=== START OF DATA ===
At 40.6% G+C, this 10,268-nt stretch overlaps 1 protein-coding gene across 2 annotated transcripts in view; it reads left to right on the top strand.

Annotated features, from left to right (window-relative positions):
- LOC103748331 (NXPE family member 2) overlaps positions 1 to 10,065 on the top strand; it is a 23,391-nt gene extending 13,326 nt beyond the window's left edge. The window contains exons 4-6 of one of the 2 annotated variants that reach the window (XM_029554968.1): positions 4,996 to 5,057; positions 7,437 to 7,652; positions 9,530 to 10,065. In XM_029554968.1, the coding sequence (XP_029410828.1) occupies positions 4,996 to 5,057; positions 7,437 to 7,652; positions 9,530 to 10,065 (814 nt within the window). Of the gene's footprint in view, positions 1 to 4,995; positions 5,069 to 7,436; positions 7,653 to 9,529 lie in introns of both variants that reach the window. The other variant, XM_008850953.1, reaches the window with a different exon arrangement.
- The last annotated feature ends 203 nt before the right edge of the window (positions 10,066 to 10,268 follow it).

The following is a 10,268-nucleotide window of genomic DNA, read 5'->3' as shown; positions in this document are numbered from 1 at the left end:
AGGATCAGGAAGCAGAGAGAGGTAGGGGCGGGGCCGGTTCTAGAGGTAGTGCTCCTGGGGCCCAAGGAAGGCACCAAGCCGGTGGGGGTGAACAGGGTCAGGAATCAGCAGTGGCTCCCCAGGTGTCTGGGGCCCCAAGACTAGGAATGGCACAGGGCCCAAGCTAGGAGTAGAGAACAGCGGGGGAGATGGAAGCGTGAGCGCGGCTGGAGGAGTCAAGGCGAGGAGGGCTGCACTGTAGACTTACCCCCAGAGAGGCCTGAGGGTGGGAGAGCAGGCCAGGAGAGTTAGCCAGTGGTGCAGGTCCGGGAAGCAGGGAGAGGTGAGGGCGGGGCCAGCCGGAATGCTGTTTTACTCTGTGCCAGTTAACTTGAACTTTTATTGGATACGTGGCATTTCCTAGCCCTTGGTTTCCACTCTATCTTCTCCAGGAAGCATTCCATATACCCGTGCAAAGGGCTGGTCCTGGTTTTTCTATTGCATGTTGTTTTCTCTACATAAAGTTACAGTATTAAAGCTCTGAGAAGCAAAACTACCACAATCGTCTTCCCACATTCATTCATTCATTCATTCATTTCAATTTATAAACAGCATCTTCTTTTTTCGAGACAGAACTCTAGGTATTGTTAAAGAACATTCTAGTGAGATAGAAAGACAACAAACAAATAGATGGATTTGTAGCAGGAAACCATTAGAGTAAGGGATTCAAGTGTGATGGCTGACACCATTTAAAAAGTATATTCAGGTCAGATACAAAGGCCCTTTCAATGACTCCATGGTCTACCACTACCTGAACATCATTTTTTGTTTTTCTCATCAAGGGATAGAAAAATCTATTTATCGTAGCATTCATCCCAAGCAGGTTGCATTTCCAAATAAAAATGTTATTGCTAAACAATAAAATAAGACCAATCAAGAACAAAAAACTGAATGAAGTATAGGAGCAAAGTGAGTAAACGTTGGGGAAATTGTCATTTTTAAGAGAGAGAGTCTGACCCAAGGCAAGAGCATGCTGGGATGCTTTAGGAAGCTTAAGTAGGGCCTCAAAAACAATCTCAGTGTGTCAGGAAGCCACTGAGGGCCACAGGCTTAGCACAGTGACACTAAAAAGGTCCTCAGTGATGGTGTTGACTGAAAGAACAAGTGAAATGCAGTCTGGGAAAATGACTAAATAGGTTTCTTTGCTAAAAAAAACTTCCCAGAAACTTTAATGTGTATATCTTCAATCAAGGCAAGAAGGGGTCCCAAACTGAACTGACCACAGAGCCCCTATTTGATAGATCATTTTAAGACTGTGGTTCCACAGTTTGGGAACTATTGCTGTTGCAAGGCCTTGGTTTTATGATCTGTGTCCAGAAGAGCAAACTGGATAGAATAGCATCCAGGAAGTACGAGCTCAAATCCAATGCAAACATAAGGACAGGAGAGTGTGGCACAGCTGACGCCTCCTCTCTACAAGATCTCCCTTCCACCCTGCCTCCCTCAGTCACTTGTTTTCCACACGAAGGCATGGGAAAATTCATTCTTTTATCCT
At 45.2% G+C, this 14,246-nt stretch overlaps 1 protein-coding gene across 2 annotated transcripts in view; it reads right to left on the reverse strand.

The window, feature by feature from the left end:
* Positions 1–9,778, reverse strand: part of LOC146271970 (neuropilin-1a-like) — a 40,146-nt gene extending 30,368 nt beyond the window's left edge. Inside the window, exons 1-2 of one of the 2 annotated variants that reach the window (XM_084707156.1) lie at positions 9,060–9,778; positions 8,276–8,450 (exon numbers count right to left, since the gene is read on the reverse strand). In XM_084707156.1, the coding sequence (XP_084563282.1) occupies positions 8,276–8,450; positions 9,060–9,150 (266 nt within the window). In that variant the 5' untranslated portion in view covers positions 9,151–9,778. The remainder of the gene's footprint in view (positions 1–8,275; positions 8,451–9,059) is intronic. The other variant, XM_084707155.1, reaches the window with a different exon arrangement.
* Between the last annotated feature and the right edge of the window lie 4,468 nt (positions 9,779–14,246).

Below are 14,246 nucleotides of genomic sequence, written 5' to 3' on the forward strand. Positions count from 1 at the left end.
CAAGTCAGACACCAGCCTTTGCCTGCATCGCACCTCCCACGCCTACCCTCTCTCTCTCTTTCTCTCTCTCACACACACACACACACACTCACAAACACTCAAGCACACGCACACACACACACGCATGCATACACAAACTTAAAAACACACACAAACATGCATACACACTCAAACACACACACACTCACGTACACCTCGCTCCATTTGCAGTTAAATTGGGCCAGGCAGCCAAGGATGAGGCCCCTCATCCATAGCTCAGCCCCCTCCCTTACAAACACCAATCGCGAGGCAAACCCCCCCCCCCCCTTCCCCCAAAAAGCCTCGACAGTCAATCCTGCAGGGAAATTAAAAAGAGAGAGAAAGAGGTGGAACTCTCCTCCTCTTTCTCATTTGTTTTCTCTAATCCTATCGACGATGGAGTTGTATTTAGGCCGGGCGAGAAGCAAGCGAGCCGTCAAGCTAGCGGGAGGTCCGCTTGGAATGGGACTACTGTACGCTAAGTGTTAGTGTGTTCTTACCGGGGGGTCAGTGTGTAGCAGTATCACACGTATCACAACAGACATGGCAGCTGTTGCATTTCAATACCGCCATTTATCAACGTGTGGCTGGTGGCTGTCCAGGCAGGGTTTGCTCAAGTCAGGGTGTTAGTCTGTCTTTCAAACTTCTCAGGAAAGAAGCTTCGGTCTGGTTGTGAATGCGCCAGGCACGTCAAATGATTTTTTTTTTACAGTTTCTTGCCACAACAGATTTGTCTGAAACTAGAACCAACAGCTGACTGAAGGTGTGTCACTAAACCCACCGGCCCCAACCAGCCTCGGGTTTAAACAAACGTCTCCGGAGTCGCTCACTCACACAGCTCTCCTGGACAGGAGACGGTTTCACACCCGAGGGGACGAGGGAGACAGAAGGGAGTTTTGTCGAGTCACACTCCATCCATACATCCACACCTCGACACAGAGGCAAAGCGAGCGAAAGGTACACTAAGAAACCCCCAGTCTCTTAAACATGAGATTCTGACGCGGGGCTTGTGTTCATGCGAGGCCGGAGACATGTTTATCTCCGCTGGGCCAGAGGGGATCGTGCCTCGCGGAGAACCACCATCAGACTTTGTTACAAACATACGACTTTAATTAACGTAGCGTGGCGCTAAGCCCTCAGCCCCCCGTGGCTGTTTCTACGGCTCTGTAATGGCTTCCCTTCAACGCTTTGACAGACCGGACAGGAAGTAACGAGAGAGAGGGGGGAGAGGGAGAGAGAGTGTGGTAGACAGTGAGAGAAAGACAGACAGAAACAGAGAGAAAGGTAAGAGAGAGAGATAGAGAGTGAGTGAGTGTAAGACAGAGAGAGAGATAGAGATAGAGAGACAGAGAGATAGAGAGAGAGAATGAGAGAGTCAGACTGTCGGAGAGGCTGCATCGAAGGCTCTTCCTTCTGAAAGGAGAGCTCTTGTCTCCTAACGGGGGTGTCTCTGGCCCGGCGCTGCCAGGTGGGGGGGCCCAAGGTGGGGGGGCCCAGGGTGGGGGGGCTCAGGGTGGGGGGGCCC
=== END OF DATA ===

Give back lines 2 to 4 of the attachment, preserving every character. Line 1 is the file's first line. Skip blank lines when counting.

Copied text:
Annotated features, from left to right (window-relative positions):
- LOC103748331 (NXPE family member 2) overlaps positions 1 to 10,065 on the top strand; it is a 23,391-nt gene extending 13,326 nt beyond the window's left edge. The window contains exons 4-6 of one of the 2 annotated variants that reach the window (XM_029554968.1): positions 4,996 to 5,057; positions 7,437 to 7,652; positions 9,530 to 10,065. In XM_029554968.1, the coding sequence (XP_029410828.1) occupies positions 4,996 to 5,057; positions 7,437 to 7,652; positions 9,530 to 10,065 (814 nt within the window). Of the gene's footprint in view, positions 1 to 4,995; positions 5,069 to 7,436; positions 7,653 to 9,529 lie in introns of both variants that reach the window. The other variant, XM_008850953.1, reaches the window with a different exon arrangement.
- The last annotated feature ends 203 nt before the right edge of the window (positions 10,066 to 10,268 follow it).